Strong defined shoulders not only have a positive impact on your figure but on your overall upper-body movement and posture.
The shoulder area is composed of numerous muscles, bones, and joints, encompassing one of the most mobile areas in the body. The wide range of motion permits great rotation, abduction, and adduction. Unfortunately, this wide range makes the shoulder area more prone to injury as well.
A great exercise for the shoulders is front raises, which can be performed with a barbell, dumbbells, and even bands or a medicine ball. This exercise can be performed using different repetition-techniques (straight sets, pre-exhaust sets, drop sets, rest-pause sets, supersets, or paused reps). Today we’ll concentrate on a straight set of Barbell Front Raises.
How to Perform Barbell Front Raises
- Place a barbell on the floor or rack pins and select a weight that you can safely lift for 8 to 12 repetitions. If you are not using a weighted bar, ensure that your barbell has an even amount of weight on both sides of the bar.
- Pick up the bar with palms facing down and a shoulder-width grip. Having an excessively wide grip decreases the range of motion and the emphasis of the front deltoid muscles. On the other hand, an excessively narrow grip leads to excessive internal rotation of the shoulders which can cause injury and discomfort.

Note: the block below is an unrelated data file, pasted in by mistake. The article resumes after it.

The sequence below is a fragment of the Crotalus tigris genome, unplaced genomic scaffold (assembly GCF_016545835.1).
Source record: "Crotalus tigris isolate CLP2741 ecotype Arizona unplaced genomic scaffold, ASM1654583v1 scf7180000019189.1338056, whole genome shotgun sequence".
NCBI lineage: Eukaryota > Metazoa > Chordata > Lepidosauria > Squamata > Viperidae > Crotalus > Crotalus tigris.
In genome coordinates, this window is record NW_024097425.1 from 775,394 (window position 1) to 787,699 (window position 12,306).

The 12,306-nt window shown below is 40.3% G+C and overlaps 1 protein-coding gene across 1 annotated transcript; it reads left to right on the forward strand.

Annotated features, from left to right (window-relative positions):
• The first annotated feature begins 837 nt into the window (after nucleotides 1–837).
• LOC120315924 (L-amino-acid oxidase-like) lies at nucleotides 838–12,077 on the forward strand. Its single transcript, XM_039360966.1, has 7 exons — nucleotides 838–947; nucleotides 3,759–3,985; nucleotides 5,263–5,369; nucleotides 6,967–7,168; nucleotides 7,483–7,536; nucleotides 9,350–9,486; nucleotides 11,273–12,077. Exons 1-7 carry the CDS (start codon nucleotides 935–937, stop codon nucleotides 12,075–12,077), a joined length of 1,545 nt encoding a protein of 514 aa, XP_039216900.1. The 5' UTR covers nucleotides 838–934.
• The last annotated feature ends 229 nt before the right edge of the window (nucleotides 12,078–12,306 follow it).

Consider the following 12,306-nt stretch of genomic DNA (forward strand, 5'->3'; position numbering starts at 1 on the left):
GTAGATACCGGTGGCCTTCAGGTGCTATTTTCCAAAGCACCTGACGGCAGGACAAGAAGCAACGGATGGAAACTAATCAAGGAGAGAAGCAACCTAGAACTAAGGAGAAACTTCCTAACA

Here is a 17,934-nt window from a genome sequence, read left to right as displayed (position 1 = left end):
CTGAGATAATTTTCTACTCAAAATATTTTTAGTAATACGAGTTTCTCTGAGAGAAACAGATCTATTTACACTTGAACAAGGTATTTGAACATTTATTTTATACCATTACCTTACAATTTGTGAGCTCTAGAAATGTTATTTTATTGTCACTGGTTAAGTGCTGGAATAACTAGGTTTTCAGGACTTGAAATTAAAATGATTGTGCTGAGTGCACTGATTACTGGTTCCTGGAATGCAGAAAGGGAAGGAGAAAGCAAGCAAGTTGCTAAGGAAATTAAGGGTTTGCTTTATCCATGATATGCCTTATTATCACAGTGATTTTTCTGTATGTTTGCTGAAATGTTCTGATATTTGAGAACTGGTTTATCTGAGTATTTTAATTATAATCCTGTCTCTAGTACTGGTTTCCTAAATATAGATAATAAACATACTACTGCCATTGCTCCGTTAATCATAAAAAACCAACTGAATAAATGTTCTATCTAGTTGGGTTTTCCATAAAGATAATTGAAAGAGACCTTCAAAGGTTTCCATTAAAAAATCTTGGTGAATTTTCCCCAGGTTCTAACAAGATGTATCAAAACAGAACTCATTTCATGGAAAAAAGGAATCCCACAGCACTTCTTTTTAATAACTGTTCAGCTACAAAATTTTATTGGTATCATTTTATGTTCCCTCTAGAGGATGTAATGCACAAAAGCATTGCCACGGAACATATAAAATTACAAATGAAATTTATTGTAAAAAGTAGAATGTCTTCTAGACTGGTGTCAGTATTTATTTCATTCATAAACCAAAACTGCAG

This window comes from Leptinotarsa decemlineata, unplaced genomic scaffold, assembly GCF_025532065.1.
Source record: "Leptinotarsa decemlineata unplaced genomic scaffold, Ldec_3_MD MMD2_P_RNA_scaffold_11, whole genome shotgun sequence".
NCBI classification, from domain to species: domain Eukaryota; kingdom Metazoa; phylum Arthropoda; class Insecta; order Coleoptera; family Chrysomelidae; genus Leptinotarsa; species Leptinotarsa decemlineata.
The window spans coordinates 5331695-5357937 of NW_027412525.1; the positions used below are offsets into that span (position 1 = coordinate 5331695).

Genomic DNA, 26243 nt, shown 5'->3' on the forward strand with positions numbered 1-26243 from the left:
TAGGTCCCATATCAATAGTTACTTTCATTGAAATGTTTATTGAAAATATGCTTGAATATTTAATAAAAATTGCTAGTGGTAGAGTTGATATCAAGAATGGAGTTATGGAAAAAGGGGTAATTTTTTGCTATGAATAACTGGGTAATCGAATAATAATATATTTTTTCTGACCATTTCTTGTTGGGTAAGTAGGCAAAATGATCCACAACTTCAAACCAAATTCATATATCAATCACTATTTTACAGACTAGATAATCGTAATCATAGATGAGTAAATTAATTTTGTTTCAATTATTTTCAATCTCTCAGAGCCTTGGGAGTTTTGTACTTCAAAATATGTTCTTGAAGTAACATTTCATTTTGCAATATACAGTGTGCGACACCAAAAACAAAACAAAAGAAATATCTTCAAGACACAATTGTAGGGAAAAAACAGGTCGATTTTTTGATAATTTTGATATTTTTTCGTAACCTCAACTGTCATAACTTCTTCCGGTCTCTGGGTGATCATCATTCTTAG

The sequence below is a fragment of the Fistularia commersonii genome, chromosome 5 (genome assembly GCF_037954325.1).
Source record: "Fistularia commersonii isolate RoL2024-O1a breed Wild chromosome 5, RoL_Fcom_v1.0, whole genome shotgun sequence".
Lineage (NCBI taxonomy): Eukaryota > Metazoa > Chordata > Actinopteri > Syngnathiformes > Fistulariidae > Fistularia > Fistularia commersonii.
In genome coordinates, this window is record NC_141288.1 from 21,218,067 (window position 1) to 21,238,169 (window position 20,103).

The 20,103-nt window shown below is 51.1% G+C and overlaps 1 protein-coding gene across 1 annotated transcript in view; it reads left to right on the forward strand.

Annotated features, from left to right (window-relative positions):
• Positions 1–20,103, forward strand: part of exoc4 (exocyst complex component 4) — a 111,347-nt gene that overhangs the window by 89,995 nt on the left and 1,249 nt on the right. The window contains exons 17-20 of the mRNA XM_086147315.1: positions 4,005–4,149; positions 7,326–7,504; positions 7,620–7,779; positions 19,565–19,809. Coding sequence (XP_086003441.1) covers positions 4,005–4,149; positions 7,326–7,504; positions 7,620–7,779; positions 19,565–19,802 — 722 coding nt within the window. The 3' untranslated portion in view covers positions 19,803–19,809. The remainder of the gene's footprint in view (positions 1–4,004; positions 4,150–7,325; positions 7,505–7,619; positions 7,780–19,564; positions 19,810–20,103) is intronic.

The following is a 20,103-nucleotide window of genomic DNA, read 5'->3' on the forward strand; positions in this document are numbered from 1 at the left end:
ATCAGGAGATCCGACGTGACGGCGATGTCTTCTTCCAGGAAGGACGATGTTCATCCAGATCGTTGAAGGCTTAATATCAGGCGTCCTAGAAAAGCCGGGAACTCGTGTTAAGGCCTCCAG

- Your elbows should be straight (but not locked) or slightly bent during all portions of the movement.
- Tight up your abs and take a deep breath. Exhale as you raise the bar in front of you and upwards (or you can exhale in between repetitions – choose the breathing pattern that feels comfortable for you).
- Raise the barbell until the upper arms are at or slightly above parallel with the ground and hold for 1 to 5 seconds. Then slowly lower the weight in a controlled manner back to the starting position, resting the barbell on or slightly off the hips.
- Avoid bending the arms in order to avoid workout your biceps instead.
- Avoid locking the elbows so you don’t injure yourself.
- Avoid momentum. If your body is swinging to generate momentum to raise the bar, the weight is too heavy. This momentum decreases the tension on the desired muscle and increases the likelihood of injury.
- Increase the intensity by holding the bar at the top for a longer period (5 to 10 seconds). Or you can lift completely overhead, increasing the range of motion, further stimulating stabilizing muscles, front deltoids, middle and lower trapezius muscles, and helping improve your posture.
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Now that you know how to perform barbell front raises, incorporate them into your weekly routine. Perform 3 sets of 12 repetitions or 8 if you are aiming to get stronger. Remember, whether you want to lose weight, tone your body, gain strength or size, all muscles must be trained.
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To a Fitter Healthier You,
The Fitness Wellness Mentor